The United States gets a B for sheltering in place.

Overall, Americans are driving, commuting, and traveling an average of 40% less since February 28. But not all states have changed their behavior in an effort to combat Coronavirus.

One company is mapping how much our movement has changed since the Coronavirus pandemic — and learning that this metric correlates with infection rates.

“We found the change in average distance traveled worked best,” says Thomas Walle, CEO of Unacast. “The more cases are confirmed, the greater the decrease in the average distance traveled on the county level.”

Californians and New Yorkers are driving an average of 48% less. Minnesotans: 46% less. People in Nevada? 51% less. And Texas is driving 43% less. But people in Wyoming haven’t changed their driving behavior at all. And Montana is down just 15%, while Idaho is down 18%.

The data is from Unacast, a location-based data service that can track “tens of millions” of smartphones via “partners” who “contribute location data” in what the company says is a privacy-safe way that does not expose any individual users’ data.

With that data, Unacast has built a social distancing scoreboard that shows which states are taking the Coronavirus problem seriously and changing their behavior. When you move, your smartphone moves with you. Driving or commuting less means a higher score; driving more — or just staying the same — means a lower score.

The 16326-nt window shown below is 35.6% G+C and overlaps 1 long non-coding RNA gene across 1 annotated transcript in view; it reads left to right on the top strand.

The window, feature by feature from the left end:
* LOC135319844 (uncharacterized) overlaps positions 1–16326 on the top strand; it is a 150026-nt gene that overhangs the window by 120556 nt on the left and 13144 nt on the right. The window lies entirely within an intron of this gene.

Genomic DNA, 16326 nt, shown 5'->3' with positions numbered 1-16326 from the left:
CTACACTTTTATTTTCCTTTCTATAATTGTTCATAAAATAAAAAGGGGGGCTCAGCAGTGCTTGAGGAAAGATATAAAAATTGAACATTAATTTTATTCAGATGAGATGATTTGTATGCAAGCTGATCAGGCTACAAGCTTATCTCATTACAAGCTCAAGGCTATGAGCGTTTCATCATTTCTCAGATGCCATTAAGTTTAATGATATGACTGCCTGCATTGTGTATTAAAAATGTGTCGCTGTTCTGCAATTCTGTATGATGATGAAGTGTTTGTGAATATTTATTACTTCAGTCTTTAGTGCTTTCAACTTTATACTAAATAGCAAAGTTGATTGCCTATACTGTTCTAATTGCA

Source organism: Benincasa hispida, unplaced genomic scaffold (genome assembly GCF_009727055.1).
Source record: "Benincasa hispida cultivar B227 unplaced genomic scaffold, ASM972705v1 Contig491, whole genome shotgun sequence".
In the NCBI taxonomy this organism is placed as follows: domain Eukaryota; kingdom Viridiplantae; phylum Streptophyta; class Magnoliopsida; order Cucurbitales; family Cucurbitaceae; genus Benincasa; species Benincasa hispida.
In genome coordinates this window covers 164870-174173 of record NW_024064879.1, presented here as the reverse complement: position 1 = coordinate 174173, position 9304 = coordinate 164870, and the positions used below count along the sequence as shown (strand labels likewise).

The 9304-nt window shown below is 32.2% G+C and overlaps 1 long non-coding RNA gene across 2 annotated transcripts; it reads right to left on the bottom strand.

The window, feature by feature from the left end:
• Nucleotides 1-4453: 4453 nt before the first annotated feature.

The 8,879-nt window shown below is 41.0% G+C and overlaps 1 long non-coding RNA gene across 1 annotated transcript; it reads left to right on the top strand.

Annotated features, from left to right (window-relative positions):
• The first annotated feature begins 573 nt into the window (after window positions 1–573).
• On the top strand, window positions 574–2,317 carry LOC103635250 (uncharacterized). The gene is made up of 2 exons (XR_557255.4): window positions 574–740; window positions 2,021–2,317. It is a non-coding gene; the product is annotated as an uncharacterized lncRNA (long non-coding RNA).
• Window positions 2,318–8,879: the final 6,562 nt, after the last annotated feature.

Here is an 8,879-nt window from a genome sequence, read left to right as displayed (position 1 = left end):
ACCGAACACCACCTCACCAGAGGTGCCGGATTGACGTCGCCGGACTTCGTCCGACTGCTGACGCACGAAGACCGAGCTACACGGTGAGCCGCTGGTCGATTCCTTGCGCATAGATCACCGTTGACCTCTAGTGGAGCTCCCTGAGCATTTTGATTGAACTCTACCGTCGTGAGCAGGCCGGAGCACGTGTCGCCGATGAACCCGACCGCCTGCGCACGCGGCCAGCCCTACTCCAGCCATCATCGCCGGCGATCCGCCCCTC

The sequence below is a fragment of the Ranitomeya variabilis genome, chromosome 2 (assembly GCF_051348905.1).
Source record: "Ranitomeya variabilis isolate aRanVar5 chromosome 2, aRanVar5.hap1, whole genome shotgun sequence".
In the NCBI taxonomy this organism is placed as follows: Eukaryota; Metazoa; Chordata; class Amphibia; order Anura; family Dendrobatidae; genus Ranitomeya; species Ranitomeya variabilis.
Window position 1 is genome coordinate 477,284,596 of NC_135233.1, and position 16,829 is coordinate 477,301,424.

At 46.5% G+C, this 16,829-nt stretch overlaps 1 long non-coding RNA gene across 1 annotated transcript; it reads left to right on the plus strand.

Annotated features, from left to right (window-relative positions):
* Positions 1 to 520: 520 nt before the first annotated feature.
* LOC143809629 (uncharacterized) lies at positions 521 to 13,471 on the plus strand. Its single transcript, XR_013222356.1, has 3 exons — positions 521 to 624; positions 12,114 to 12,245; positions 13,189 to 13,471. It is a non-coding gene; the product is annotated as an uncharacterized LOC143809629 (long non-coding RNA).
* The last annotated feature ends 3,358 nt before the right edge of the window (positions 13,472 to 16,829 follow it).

The top five states, with A grades, are:

  • District of Columbia
  • Alaska
  • Nevada
  • New Jersey
  • Rhode Island

The bottom five states, with C, D, and even an “F” grade for Wyoming, are:

  • Oregon
  • New Mexico
  • Idaho
  • Montana
  • Wyoming

Tennessee, Missouri, and Iowa are also not curtailing activities very significantly, with driving distance down between 27% and 29%.

One caveat, obviously, is that Montana and Wyoming are two of the lowest population density states, where crowding is less likely, and workplaces are more likely to be far away. In addition, the proportion of white-collar jobs that can be done remotely from a computer and WiFi is likely much lower than New York City or San Francisco, for example.

If Unacast is right and the number of infections correlates strongly with the amount of movement of a county’s people, shelter-in-place regulations will work to forestall the spread of Coronavirus … if people obey them.

Other countries like Taiwan and Israel have adopted potentially very privacy-invading ways of not just tracking phones in general, but specific people’s phones as well. For Taiwan this has worked out well in slowing the spread of disease.

But the privacy losses might have longer-term implications.



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